Nnamdi Kanu and FFK
I’m pretty sure that by now, the aides of President Muhammadu Buhari are tired of the endless attacks on the President and his administration by Nigerians. Femi Adesina, Garba Shehu and Bashir Ahmad must be exhausted having to frequently deny one report or the other about the nation’s number one man.
If the President is not being attacked for his policy, his actions or inactions on certain issues is being questioned. Hardly a week passes that the President does not receive knocks on social media, so much that it now appears to look like nothing the government does is ever satisfying to the people. Last week alone, the administration came under severe criticisms following some of the week’s leading events. From the Chadian Army’s successful burst of Boko Haram’s armoury to the questionable disbursement of COVID-19 funds to the inferno at the office of the Accountant General to the arrival of 15 Chinese medical doctors to the country, Nigerians are always looking for a way to take out their anger on the government.
Sometimes, these attacks come in the form of fake news on the President, his government and sometimes members of his family. Remember one time when it was widely reported by an online media platform that the President’s daughter, Zahra was secretly appointed Deputy Manager at Petroleum Products Pricing Regulatory Agency (PPPRA)? It was also amusing when a viral report claimed Buhari was about to take a second wife in the person of Sadiya Umar Farouq, his Minister of Humanitarian Affairs, Disaster Management and Social Development. These and other reports were later proved to be false, but Nigerians were however mad that it was false rather than the truth. Why? So they can continue to push the negative perception they have of the President.
When rumours emerged on social media that President Buhari had come down with a serious cough and had been flown abroad for treatment, alongside his Chief Of Staff, Abba Kyari who tested positive to the deadly Coronavirus. Conversations in the widely circulated audio claimed that Buhari and Kyari were secretly evacuated from the country to unknown destination for treatment. Not even the denials by the President’s top aides could convince Nigerians otherwise until the President, days later, decided to taunt his traducers in a live video showing him walking around the premises of the Villa and then receiving the Minister of Health, Osagie Ehanire and the director-general of the Nigeria Centre for Disease Control (NCDC), Chikwe Ihekweazu who had arrived to give him situation report on the Coronavirus pandemic.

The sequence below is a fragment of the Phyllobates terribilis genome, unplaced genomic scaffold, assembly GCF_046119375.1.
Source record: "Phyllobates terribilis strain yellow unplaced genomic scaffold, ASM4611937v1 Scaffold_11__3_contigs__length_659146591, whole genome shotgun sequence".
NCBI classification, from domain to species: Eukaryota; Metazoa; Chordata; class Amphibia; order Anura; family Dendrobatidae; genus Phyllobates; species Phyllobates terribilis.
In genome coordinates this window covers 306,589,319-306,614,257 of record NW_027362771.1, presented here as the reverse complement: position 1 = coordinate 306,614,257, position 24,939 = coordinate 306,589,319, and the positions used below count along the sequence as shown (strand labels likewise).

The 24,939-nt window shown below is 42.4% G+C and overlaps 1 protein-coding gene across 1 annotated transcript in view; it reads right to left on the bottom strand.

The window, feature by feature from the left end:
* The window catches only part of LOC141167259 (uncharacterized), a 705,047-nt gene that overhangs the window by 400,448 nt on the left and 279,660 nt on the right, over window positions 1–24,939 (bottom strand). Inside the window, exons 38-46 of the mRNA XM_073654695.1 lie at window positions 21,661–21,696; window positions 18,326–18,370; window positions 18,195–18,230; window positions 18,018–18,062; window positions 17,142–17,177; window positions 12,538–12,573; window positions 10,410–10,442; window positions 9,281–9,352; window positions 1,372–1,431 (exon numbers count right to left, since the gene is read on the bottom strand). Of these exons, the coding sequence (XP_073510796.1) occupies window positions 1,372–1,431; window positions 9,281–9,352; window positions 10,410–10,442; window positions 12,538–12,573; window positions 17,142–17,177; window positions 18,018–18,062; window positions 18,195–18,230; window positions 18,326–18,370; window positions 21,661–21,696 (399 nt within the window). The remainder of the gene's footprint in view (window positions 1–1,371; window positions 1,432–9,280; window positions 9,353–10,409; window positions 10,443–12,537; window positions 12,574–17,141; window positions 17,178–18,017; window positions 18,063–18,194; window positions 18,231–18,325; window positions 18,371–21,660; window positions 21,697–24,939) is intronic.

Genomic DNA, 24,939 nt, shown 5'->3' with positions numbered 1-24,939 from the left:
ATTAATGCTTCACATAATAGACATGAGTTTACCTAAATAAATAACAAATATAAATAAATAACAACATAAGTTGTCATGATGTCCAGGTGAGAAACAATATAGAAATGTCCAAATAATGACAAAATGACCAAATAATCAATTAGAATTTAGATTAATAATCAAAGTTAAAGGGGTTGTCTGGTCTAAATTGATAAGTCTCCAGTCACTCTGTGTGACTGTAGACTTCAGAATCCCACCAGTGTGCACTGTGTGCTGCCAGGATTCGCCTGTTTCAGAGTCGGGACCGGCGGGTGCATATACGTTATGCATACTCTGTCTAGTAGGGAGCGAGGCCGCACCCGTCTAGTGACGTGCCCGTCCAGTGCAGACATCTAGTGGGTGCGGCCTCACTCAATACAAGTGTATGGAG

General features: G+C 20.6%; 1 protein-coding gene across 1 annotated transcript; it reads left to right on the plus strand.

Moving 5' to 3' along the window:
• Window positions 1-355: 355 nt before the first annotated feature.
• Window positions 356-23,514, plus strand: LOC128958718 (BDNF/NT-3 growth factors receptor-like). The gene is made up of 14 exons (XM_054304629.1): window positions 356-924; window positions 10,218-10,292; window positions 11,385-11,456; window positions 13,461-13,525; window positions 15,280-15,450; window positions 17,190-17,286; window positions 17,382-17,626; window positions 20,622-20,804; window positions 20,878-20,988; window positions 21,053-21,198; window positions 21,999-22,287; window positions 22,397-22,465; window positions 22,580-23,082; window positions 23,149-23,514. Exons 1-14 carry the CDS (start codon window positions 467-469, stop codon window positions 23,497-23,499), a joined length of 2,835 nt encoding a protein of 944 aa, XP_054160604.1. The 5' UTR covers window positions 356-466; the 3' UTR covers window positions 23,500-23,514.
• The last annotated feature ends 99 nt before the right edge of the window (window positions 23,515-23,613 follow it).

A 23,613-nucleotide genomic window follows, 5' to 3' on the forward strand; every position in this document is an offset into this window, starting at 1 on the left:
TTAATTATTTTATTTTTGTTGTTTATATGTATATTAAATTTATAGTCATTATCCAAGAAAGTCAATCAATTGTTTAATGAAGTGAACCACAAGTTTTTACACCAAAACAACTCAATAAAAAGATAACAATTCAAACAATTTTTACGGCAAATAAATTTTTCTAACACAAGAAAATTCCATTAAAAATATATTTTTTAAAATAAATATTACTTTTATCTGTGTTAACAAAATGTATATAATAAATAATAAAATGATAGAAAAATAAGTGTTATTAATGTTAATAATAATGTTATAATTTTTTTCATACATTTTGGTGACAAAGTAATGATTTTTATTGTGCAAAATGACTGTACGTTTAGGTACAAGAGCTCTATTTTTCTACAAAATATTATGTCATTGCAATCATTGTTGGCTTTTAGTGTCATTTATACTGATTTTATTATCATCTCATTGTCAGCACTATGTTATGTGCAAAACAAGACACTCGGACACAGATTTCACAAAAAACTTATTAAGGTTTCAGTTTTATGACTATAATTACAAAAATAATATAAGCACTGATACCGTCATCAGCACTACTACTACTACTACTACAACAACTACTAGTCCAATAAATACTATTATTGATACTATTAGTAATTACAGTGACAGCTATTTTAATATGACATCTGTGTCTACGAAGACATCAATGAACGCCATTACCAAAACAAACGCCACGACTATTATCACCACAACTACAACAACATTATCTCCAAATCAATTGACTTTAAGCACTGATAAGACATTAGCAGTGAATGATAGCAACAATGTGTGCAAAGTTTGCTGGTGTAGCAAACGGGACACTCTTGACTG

Recently, so many Nigerians on social media jubilated when a popular Iranian-born cleric, Mohammad Tawhidi took to Twitter to mock President Buhari, calling him all sorts of disrespectful names. Tawhidi, who is based in Australia and also referred to as “Imam of Peace” who was before then, relatively unknown in Nigeria quickly gained a lot of Nigerian fans. Emerging from his newfound fame, the Imam joined other Nigerian celebrities in doing giveaways on the micro-blogging site while the Coronavirus care lockdown persisted.
Even though the President’s aides responded to Tawhidi’s attacks, the Imam’s assault cannot be counted to be as lethal as that which the Presidency has endured on the homefront from the likes of Reno Omokri, Nnamdi Kanu, Aisha Yesufu and Femi Fani-Kayode who seem to have sworn to not give him peace as they continue to sway the narratives on social media. From constantly attacking Buhari and his administration, these people have gained massive relevance and followership on social media. While Yesufu, Fani-Kayode and Omokri continue to trouble the President with both constructive and destructive criticisms, it is Nnamdi Kanu’s popular conspiracy theory of Buhari being replaced by a certain Jubril from Sudan that has widely gained attention and has sparked conversations.